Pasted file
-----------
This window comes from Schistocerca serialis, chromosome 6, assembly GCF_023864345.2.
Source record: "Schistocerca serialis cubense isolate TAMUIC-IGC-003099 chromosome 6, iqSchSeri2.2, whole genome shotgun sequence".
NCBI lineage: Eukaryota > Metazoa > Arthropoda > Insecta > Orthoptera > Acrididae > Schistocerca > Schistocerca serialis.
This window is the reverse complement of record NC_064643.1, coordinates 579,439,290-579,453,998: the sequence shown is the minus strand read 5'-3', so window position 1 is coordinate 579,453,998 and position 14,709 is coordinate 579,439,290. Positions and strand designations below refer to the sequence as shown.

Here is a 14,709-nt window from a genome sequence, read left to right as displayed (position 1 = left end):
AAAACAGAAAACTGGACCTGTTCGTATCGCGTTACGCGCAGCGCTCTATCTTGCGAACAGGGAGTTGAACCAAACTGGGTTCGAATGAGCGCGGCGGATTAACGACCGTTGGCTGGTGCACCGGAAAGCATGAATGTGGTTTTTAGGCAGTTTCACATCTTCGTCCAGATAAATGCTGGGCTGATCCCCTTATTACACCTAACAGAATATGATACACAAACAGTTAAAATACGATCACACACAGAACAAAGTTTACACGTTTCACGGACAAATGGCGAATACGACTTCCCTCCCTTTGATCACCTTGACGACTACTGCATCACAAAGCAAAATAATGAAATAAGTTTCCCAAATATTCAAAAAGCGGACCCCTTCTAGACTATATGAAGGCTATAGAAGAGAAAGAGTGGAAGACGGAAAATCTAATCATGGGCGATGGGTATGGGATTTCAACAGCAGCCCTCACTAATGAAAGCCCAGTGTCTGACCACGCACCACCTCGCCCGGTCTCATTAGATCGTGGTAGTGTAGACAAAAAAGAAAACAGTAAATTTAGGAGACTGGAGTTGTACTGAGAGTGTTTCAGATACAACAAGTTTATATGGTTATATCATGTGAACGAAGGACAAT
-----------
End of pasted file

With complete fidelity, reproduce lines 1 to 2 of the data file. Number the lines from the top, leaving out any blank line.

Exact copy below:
This window comes from Schistocerca serialis, chromosome 6, assembly GCF_023864345.2.
Source record: "Schistocerca serialis cubense isolate TAMUIC-IGC-003099 chromosome 6, iqSchSeri2.2, whole genome shotgun sequence".